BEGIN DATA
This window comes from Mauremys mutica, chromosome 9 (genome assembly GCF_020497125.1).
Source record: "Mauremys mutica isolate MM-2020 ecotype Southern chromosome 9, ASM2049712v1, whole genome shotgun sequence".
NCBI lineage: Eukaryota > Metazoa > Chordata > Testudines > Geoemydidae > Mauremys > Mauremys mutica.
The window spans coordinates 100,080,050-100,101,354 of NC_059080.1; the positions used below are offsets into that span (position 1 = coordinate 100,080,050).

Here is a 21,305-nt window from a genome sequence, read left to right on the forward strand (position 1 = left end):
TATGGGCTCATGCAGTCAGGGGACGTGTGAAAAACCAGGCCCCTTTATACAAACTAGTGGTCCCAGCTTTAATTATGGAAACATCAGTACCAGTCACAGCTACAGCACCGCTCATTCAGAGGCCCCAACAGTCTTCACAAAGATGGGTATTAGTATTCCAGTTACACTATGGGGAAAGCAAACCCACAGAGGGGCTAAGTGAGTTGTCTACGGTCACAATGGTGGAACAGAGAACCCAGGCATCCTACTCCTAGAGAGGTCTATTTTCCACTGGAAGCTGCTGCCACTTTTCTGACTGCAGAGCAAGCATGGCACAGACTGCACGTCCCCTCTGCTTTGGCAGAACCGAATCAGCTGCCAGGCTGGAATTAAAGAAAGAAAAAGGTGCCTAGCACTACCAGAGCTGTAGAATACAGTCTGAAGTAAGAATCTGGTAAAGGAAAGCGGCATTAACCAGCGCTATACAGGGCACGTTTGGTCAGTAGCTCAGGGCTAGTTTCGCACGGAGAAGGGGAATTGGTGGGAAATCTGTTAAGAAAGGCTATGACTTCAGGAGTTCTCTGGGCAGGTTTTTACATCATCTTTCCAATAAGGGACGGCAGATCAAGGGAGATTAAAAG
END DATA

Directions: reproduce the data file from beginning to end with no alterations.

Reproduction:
This window comes from Mauremys mutica, chromosome 9 (genome assembly GCF_020497125.1).
Source record: "Mauremys mutica isolate MM-2020 ecotype Southern chromosome 9, ASM2049712v1, whole genome shotgun sequence".
NCBI lineage: Eukaryota > Metazoa > Chordata > Testudines > Geoemydidae > Mauremys > Mauremys mutica.
The window spans coordinates 100,080,050-100,101,354 of NC_059080.1; the positions used below are offsets into that span (position 1 = coordinate 100,080,050).

Here is a 21,305-nt window from a genome sequence, read left to right on the forward strand (position 1 = left end):
TATGGGCTCATGCAGTCAGGGGACGTGTGAAAAACCAGGCCCCTTTATACAAACTAGTGGTCCCAGCTTTAATTATGGAAACATCAGTACCAGTCACAGCTACAGCACCGCTCATTCAGAGGCCCCAACAGTCTTCACAAAGATGGGTATTAGTATTCCAGTTACACTATGGGGAAAGCAAACCCACAGAGGGGCTAAGTGAGTTGTCTACGGTCACAATGGTGGAACAGAGAACCCAGGCATCCTACTCCTAGAGAGGTCTATTTTCCACTGGAAGCTGCTGCCACTTTTCTGACTGCAGAGCAAGCATGGCACAGACTGCACGTCCCCTCTGCTTTGGCAGAACCGAATCAGCTGCCAGGCTGGAATTAAAGAAAGAAAAAGGTGCCTAGCACTACCAGAGCTGTAGAATACAGTCTGAAGTAAGAATCTGGTAAAGGAAAGCGGCATTAACCAGCGCTATACAGGGCACGTTTGGTCAGTAGCTCAGGGCTAGTTTCGCACGGAGAAGGGGAATTGGTGGGAAATCTGTTAAGAAAGGCTATGACTTCAGGAGTTCTCTGGGCAGGTTTTTACATCATCTTTCCAATAAGGGACGGCAGATCAAGGGAGATTAAAAG